For more information, see Why is hayfever (Allergic Rhinitis) such a problem in Australia?

 

Perennial allergies


Perennial allergic rhinitis

Perennial allergies imageAllergic rhinitis is an allergic disease which affects many people worldwide. Rhinitis is the ‘inflammation of the nasal mucosa’, whilst the term allergic describes ‘a normal but exaggerated response to a substance’. It may be perennial, which means symptoms are present throughout the year.

For more information, see Perennial Allergic Rhinitis.

 

Prevention and treatment


Video: Treating hayfever

Video: Treating hayfeverAssociate Professor Frank Thien talks about the association between hayfever and asthma, how to diagnose hayfever, and how to treat it.

Watch a video about Hayfever.

How to prevent allergies

Preventing allergiesA lot of research over recent years has focussed on the prevention of the development of allergies in children as the number of people with allergic diseases has risen dramatically over the last century, with the prevalence of asthma doubling between 1970 to 1990 in Australia, New Zealand, United States and much of Europe.

For more information, see Preventing Allergies.

How to avoid suffering from allergies

AllergiesOnce you are allergic to a substance, the best way to treat it is to avoid what you are allergic to. This will alleviate symptoms if you are able to avoid the allergen. It is important to first identify what you are allergic to, which is best done by skin-prick tests (or RAST if skin-prick tests cannot be performed).

For more information, see Allergen Avoidance.

Glucocorticosteroids for the treatment of respiratory conditions

Asthma imageGlucocorticosteroids, also called glucocorticoids or corticosteroids, are a type of steroid hormone which exert anti-inflammatory actions, that is; they stop inflammation in the body.Glucocorticoids can be used for treatment of asthma, treatment of hayfever as well as treatment of allergy in general.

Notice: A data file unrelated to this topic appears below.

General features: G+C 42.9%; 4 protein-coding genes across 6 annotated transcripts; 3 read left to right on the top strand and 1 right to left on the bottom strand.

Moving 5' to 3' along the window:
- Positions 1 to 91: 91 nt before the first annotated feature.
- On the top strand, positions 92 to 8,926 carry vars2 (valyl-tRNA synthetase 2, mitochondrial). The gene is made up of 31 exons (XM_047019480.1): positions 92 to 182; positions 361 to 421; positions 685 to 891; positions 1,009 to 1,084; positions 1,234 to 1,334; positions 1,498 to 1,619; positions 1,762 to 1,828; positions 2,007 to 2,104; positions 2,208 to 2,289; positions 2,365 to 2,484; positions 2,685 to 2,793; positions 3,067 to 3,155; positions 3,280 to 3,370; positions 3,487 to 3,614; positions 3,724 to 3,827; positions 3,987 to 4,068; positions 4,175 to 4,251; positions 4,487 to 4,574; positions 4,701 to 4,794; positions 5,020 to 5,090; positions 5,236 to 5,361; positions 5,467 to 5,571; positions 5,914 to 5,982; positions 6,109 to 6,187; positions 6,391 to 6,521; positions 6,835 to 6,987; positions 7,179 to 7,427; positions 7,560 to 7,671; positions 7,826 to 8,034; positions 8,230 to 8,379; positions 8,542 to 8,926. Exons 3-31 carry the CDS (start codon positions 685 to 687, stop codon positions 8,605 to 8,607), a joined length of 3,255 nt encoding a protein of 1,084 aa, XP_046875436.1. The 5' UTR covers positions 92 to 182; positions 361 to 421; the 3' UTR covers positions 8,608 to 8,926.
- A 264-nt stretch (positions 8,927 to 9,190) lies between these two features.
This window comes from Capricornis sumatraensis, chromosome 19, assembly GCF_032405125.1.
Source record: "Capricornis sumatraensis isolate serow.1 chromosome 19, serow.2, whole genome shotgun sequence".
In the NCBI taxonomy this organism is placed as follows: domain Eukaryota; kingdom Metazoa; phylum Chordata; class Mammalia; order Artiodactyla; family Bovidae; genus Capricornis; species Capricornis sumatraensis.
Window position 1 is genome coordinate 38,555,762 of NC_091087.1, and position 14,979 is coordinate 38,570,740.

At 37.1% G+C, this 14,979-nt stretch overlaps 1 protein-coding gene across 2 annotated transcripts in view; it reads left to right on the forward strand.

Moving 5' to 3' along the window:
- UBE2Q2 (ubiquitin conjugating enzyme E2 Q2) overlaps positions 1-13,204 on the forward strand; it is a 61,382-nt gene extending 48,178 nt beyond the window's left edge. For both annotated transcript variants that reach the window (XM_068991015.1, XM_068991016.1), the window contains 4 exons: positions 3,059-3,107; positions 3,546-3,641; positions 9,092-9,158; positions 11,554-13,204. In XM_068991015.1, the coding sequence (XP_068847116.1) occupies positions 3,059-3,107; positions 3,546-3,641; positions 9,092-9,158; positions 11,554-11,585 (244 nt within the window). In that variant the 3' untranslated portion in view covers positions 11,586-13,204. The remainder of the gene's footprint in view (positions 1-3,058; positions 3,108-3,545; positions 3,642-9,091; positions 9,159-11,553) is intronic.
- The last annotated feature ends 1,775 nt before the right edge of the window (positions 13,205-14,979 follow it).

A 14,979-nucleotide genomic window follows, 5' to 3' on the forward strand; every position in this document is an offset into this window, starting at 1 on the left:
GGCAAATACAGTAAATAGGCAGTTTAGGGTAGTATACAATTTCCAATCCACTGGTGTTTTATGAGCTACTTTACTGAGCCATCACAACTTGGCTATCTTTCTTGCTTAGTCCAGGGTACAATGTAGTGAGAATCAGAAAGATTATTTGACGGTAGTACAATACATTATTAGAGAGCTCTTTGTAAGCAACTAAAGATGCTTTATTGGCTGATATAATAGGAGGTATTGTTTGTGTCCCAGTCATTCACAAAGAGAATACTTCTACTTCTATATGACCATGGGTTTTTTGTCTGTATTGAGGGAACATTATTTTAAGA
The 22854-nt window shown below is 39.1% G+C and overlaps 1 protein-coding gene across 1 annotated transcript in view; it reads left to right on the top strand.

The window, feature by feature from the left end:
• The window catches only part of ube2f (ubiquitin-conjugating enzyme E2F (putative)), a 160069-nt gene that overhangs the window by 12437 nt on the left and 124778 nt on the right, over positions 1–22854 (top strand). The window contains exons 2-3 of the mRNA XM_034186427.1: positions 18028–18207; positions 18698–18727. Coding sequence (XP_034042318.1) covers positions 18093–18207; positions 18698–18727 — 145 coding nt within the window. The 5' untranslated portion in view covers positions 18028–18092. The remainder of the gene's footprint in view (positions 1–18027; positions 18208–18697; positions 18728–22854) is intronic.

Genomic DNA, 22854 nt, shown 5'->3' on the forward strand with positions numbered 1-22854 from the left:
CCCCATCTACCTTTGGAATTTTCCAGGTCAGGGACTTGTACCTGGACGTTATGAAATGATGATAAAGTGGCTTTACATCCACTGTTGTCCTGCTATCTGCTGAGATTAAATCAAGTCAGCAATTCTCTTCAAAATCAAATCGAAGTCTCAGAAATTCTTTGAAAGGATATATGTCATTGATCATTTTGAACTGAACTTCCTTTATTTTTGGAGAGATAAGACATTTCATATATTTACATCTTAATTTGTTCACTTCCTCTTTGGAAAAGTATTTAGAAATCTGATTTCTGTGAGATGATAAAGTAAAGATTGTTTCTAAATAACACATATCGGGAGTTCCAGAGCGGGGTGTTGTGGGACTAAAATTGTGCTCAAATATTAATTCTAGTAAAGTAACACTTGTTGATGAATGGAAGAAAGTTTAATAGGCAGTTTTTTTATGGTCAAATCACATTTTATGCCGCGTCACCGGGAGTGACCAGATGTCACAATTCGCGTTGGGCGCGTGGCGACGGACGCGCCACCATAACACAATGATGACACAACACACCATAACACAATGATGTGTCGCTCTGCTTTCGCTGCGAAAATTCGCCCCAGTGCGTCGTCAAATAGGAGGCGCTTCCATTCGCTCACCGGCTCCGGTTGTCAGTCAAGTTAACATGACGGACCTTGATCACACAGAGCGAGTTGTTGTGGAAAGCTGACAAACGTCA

For more information, see Respiratory Uses for Glucocorticosteroids.

Benefits of second generation antihistamines

Happy girl with closed eyes smelling a flowerSecond generation antihistamines are a group of medicines that relieve the symptoms of histamine-related allergic conditions, particularly hives (urticaria) and hayfever (allergic rhinitis). They are considered improved versions of first generation antihistamines because they are less likely to cause adverse effects on the heart, central nervous system and other organs.

For more information, see Benefits of second generation antihistamines.

 

Patient experience


Bec says goodbye and good riddance to allergies

AllergiesNow that Rebecca is older, her friends know her as ‘Bec’, but when she was younger, her classmates just knew her as the girl with the runny nose. Bec has successfully overcome the annoying and often embarrassing affliction of allergies and now wants to pass on her experience to let others know that there is a light at the end of the tunnel.

For more information, see Patient Experience: Bec Says Goodbye and Good Riddance to Allergies.

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Dates

Posted On: 25 June, 2012
Modified On: 17 August, 2017